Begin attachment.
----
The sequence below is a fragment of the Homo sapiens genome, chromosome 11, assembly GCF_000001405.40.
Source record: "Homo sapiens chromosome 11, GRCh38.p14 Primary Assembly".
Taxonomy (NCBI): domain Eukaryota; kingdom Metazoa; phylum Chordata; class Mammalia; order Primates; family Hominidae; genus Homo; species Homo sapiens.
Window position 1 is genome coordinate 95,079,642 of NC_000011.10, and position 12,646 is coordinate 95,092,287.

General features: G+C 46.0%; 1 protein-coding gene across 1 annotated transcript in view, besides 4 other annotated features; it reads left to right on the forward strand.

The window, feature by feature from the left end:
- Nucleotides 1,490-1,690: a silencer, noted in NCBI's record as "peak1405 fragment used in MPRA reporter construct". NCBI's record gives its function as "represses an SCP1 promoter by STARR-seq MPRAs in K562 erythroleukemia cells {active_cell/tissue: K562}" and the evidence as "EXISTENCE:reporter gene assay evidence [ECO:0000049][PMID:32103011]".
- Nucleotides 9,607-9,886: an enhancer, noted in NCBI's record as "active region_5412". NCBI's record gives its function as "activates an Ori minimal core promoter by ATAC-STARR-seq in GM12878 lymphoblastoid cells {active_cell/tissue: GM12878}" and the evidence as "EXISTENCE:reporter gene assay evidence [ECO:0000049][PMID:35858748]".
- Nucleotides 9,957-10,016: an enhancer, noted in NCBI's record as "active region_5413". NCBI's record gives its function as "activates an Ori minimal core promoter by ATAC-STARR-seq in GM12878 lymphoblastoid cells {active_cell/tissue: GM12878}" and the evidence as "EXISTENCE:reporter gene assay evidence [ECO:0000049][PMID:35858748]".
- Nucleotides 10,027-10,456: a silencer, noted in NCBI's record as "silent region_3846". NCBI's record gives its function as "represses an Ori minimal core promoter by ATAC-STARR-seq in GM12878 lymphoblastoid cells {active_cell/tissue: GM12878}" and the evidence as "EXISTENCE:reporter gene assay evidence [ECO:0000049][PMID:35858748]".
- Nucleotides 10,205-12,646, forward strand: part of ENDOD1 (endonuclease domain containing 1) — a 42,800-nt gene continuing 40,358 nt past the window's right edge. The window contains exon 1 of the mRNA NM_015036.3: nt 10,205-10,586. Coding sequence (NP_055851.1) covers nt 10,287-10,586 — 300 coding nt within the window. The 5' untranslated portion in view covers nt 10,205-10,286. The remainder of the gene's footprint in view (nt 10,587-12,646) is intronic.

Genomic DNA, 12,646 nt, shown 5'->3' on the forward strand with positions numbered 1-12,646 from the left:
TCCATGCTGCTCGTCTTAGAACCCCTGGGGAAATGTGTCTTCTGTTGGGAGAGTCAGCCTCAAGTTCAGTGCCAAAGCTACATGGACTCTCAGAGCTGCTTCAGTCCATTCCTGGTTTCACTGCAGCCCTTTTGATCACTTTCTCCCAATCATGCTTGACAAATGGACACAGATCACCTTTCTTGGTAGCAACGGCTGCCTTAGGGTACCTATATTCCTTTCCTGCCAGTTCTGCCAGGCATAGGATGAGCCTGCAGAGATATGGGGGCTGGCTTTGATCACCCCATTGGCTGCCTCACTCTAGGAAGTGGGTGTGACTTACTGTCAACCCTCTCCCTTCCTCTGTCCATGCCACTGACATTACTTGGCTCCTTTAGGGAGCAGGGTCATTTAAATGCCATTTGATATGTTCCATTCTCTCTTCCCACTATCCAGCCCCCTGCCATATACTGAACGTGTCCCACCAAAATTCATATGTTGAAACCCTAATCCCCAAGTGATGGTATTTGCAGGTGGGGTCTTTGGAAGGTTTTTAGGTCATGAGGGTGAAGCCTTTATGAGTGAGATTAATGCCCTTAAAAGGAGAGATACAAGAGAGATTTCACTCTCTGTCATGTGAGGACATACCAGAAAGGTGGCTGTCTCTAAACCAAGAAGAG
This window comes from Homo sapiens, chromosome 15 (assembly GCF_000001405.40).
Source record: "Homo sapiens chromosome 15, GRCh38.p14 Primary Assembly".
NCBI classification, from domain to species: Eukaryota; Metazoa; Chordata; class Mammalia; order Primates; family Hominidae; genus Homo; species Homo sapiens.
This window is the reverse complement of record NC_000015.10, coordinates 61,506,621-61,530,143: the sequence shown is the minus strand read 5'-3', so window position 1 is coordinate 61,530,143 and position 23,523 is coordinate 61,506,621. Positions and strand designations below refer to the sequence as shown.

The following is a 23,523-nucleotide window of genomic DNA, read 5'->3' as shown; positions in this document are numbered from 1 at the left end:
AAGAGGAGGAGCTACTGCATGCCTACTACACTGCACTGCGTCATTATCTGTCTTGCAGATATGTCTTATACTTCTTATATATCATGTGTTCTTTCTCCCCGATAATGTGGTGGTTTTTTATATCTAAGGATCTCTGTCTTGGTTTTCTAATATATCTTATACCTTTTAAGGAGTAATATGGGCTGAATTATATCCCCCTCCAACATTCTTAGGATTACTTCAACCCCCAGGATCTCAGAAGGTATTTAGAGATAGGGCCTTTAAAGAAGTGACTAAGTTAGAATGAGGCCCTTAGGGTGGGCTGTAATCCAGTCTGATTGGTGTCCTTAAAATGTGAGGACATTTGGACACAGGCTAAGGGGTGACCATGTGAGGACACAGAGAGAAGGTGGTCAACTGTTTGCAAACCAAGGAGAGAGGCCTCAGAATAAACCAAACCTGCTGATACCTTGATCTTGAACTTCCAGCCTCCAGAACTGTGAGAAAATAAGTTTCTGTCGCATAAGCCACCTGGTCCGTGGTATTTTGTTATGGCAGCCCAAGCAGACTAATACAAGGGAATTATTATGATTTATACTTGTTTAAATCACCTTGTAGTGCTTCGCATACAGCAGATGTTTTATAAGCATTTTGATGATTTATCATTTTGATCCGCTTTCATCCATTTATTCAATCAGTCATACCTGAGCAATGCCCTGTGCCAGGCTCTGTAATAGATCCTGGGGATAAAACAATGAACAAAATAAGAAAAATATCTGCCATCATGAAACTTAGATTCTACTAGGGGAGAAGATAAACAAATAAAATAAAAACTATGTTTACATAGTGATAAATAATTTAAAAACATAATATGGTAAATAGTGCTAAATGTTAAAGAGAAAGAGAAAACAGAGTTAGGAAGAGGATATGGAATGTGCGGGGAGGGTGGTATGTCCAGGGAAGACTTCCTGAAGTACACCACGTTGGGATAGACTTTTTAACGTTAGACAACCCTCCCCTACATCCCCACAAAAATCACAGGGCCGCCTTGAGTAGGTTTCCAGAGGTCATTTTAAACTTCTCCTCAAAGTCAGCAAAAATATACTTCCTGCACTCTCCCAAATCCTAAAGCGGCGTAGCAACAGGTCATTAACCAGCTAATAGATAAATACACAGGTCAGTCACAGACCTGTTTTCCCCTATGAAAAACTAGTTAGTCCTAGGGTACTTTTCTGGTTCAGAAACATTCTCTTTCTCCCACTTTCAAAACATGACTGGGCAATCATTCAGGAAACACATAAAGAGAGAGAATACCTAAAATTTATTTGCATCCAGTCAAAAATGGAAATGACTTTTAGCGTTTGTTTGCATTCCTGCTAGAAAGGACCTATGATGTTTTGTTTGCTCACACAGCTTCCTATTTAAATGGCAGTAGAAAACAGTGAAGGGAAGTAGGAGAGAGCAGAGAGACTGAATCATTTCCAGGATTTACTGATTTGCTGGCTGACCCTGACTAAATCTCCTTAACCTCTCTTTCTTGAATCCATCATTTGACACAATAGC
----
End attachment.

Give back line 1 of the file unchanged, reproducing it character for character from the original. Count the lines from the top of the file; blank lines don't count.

The sequence below is a fragment of the Homo sapiens genome, chromosome 11, assembly GCF_000001405.40.